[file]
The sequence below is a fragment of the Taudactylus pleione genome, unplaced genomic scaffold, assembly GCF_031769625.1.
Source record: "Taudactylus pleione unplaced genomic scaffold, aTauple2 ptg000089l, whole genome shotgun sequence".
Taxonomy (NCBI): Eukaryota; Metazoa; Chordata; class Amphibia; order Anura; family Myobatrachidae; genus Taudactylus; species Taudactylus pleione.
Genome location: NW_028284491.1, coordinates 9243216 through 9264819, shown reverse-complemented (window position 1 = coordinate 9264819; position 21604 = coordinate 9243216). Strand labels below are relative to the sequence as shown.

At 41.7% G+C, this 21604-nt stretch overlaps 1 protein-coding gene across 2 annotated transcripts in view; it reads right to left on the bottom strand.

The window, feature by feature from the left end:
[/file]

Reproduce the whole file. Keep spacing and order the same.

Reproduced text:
The sequence below is a fragment of the Taudactylus pleione genome, unplaced genomic scaffold, assembly GCF_031769625.1.
Source record: "Taudactylus pleione unplaced genomic scaffold, aTauple2 ptg000089l, whole genome shotgun sequence".
Taxonomy (NCBI): Eukaryota; Metazoa; Chordata; class Amphibia; order Anura; family Myobatrachidae; genus Taudactylus; species Taudactylus pleione.
Genome location: NW_028284491.1, coordinates 9243216 through 9264819, shown reverse-complemented (window position 1 = coordinate 9264819; position 21604 = coordinate 9243216). Strand labels below are relative to the sequence as shown.

At 41.7% G+C, this 21604-nt stretch overlaps 1 protein-coding gene across 2 annotated transcripts in view; it reads right to left on the bottom strand.

The window, feature by feature from the left end: